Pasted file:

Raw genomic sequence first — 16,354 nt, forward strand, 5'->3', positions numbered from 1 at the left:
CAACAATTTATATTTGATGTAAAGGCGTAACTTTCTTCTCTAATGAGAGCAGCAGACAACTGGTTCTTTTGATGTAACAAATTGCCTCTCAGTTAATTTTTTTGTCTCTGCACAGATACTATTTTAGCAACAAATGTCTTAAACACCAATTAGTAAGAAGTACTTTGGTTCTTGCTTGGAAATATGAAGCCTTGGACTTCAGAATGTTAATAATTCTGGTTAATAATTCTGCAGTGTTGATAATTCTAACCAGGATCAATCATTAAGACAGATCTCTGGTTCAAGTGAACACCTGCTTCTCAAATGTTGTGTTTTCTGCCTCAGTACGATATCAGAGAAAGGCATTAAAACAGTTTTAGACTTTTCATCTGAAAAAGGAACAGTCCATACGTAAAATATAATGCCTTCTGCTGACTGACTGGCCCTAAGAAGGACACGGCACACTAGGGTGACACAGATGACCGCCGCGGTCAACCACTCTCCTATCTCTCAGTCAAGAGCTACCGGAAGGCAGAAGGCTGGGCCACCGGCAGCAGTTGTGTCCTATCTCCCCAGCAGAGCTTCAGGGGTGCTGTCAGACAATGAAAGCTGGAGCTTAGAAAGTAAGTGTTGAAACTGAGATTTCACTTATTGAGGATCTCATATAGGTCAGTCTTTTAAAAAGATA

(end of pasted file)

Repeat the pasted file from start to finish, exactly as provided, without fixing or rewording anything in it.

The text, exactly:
Raw genomic sequence first — 16,354 nt, forward strand, 5'->3', positions numbered from 1 at the left:
CAACAATTTATATTTGATGTAAAGGCGTAACTTTCTTCTCTAATGAGAGCAGCAGACAACTGGTTCTTTTGATGTAACAAATTGCCTCTCAGTTAATTTTTTTGTCTCTGCACAGATACTATTTTAGCAACAAATGTCTTAAACACCAATTAGTAAGAAGTACTTTGGTTCTTGCTTGGAAATATGAAGCCTTGGACTTCAGAATGTTAATAATTCTGGTTAATAATTCTGCAGTGTTGATAATTCTAACCAGGATCAATCATTAAGACAGATCTCTGGTTCAAGTGAACACCTGCTTCTCAAATGTTGTGTTTTCTGCCTCAGTACGATATCAGAGAAAGGCATTAAAACAGTTTTAGACTTTTCATCTGAAAAAGGAACAGTCCATACGTAAAATATAATGCCTTCTGCTGACTGACTGGCCCTAAGAAGGACACGGCACACTAGGGTGACACAGATGACCGCCGCGGTCAACCACTCTCCTATCTCTCAGTCAAGAGCTACCGGAAGGCAGAAGGCTGGGCCACCGGCAGCAGTTGTGTCCTATCTCCCCAGCAGAGCTTCAGGGGTGCTGTCAGACAATGAAAGCTGGAGCTTAGAAAGTAAGTGTTGAAACTGAGATTTCACTTATTGAGGATCTCATATAGGTCAGTCTTTTAAAAAGATA